A ‘real bread’ mark is being launched to flag up loaves that are free from artificial additives.
Food policy pressure group Sustain said it would be rolling out the Loaf Mark in October as part of its Real Bread Campaign.
Under the initiative, bakers will be invited to sign an annual agreement pledging to use the mark only to promote loaves that contain no artificial additives and are made without the use of processing aids.
“A plain loaf of Real Bread is made using only flour, water, yeast and salt, though some flatbreads don’t require yeast and a small number of recipes don’t use salt,” said Sustain project officer Chris Young. “It is OK to use other ingredients as long as they are natural things your granny would recognise as food.”
The group said the only mainstream bread brand that would currently qualify to carry the mark was Vogel’s, which is produced by Real Bread Campaign member Nicholas & Harris.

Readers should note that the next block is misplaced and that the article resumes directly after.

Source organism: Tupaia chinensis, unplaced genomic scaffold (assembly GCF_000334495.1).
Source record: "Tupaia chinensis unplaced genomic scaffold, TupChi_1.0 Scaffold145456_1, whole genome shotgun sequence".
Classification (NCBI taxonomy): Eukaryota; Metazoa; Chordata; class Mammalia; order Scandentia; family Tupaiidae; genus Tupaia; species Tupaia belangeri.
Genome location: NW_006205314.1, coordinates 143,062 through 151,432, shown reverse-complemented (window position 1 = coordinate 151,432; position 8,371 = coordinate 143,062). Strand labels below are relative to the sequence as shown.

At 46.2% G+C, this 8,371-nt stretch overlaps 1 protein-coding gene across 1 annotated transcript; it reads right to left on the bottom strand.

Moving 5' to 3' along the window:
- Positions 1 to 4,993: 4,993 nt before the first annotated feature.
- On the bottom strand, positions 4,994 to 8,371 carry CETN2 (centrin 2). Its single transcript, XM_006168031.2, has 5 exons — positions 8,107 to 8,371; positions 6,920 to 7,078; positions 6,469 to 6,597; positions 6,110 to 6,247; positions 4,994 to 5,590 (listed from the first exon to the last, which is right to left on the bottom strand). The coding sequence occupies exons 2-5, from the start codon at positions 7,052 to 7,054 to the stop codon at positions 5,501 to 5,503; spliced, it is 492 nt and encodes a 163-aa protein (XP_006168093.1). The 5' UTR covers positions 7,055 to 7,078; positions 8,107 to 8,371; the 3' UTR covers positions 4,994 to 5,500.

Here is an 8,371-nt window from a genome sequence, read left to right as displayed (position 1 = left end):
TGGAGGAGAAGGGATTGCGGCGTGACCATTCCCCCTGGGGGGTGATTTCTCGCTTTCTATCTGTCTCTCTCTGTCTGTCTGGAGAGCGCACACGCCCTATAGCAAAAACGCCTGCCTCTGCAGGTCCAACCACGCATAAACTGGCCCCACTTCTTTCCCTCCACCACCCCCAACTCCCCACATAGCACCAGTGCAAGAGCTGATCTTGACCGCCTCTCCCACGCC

Sustain expects initial interest to come from small independent local bakeries but said the mark could be adopted by larger supermarkets who either bake their own additive-free loaves on site or buy in products from local breadmakers.
“No artificial additives are necessary in breadmaking, so we’re encouraging people to phase them out,” said Young.
However, Gordon Polson, director of the Federation of Bakers, said that the ingredients used in bread were already closely governed by laws and labelled clearly on packs.
“We believe all bread is real bread,” he added.